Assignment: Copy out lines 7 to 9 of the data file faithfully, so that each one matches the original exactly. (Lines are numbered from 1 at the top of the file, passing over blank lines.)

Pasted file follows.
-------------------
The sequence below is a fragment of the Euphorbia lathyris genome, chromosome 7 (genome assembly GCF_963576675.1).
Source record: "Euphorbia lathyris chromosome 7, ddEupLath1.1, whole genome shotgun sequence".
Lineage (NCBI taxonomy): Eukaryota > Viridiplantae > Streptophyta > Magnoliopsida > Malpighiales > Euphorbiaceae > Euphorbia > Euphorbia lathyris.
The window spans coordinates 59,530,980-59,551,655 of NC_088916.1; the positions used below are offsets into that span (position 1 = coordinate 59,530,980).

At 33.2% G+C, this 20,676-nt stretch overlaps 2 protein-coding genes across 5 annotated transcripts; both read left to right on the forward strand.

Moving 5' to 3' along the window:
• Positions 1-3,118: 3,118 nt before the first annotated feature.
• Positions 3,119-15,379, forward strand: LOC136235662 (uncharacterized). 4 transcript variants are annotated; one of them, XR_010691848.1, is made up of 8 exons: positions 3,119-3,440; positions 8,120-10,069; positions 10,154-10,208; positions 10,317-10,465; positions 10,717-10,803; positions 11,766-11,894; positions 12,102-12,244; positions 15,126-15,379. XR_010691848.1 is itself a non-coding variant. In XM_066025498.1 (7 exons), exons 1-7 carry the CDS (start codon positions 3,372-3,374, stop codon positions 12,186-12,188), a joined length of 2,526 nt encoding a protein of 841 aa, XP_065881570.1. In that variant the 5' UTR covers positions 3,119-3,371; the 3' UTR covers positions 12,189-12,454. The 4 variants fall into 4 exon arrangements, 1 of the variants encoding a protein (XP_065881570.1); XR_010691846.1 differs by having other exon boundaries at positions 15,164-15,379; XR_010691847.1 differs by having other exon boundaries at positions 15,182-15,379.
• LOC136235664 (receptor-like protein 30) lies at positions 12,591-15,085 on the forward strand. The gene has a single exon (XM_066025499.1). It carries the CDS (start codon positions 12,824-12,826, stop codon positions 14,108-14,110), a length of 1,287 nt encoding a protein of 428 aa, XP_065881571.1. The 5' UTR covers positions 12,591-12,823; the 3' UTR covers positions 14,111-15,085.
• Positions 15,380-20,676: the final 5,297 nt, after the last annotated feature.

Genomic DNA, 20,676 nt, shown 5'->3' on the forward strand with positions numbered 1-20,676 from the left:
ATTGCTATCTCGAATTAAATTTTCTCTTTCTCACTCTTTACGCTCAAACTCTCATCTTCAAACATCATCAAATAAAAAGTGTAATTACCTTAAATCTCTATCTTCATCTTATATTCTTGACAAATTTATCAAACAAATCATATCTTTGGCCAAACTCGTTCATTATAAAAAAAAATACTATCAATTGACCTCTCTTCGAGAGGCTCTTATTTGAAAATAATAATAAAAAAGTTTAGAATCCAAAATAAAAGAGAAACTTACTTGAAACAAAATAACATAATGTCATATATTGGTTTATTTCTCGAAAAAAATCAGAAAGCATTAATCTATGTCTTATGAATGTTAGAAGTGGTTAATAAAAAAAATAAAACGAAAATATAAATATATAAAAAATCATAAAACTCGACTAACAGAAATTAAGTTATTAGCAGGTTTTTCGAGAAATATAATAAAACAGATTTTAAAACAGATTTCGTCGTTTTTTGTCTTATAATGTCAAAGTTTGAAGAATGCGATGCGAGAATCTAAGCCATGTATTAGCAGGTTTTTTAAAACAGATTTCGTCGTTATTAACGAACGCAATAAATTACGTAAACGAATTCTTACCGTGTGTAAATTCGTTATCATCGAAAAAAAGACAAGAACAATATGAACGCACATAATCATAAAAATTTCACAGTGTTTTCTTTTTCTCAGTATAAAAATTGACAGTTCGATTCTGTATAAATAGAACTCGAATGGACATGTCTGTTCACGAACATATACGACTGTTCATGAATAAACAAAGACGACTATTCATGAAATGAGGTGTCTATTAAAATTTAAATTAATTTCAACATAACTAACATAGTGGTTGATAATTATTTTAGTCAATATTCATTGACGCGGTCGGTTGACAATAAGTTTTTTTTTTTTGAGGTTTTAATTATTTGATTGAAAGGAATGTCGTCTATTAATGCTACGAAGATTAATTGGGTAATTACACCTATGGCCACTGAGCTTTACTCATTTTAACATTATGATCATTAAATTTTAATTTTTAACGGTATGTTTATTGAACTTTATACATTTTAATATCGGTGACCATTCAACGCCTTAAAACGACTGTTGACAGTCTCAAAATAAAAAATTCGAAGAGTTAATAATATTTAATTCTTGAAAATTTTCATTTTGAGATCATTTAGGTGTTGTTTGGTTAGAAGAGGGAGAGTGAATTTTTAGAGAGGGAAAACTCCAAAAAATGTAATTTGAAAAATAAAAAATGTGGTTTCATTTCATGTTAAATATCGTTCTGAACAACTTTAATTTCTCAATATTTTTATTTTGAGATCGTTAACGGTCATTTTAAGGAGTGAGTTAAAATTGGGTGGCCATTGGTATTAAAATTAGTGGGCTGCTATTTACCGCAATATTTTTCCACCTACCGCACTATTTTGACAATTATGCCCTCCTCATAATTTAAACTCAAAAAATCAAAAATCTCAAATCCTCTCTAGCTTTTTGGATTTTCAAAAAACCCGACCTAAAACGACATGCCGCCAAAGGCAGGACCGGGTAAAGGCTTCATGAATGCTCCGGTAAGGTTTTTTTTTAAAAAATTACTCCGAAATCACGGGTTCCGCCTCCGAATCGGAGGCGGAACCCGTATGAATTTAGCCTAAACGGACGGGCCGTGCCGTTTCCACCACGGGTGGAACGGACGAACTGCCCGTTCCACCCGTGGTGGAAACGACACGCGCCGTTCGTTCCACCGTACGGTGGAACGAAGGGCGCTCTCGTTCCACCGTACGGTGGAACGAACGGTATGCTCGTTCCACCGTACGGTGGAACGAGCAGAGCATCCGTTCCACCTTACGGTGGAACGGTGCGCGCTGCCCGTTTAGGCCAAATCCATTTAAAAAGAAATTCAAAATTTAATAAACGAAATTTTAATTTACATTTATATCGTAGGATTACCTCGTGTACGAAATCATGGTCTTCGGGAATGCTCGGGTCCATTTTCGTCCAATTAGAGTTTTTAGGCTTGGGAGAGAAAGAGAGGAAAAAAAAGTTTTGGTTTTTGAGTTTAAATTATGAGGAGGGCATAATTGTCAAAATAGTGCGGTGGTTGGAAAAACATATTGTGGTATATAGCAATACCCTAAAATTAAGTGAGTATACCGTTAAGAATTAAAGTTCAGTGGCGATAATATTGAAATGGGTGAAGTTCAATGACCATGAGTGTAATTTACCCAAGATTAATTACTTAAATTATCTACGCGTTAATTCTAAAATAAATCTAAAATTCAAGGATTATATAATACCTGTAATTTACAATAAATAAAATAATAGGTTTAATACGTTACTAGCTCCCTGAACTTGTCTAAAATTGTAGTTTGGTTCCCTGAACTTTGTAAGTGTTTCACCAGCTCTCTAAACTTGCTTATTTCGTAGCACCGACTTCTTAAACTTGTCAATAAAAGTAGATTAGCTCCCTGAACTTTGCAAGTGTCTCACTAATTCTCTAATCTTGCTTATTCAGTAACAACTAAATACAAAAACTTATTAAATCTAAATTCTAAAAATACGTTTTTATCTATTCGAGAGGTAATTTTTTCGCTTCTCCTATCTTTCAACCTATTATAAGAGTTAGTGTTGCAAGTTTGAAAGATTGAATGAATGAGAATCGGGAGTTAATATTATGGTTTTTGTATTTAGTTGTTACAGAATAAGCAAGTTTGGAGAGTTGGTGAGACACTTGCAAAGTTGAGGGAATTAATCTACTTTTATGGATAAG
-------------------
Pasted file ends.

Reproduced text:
• Positions 1-3,118: 3,118 nt before the first annotated feature.
• Positions 3,119-15,379, forward strand: LOC136235662 (uncharacterized). 4 transcript variants are annotated; one of them, XR_010691848.1, is made up of 8 exons: positions 3,119-3,440; positions 8,120-10,069; positions 10,154-10,208; positions 10,317-10,465; positions 10,717-10,803; positions 11,766-11,894; positions 12,102-12,244; positions 15,126-15,379. XR_010691848.1 is itself a non-coding variant. In XM_066025498.1 (7 exons), exons 1-7 carry the CDS (start codon positions 3,372-3,374, stop codon positions 12,186-12,188), a joined length of 2,526 nt encoding a protein of 841 aa, XP_065881570.1. In that variant the 5' UTR covers positions 3,119-3,371; the 3' UTR covers positions 12,189-12,454. The 4 variants fall into 4 exon arrangements, 1 of the variants encoding a protein (XP_065881570.1); XR_010691846.1 differs by having other exon boundaries at positions 15,164-15,379; XR_010691847.1 differs by having other exon boundaries at positions 15,182-15,379.
• LOC136235664 (receptor-like protein 30) lies at positions 12,591-15,085 on the forward strand. The gene has a single exon (XM_066025499.1). It carries the CDS (start codon positions 12,824-12,826, stop codon positions 14,108-14,110), a length of 1,287 nt encoding a protein of 428 aa, XP_065881571.1. The 5' UTR covers positions 12,591-12,823; the 3' UTR covers positions 14,111-15,085.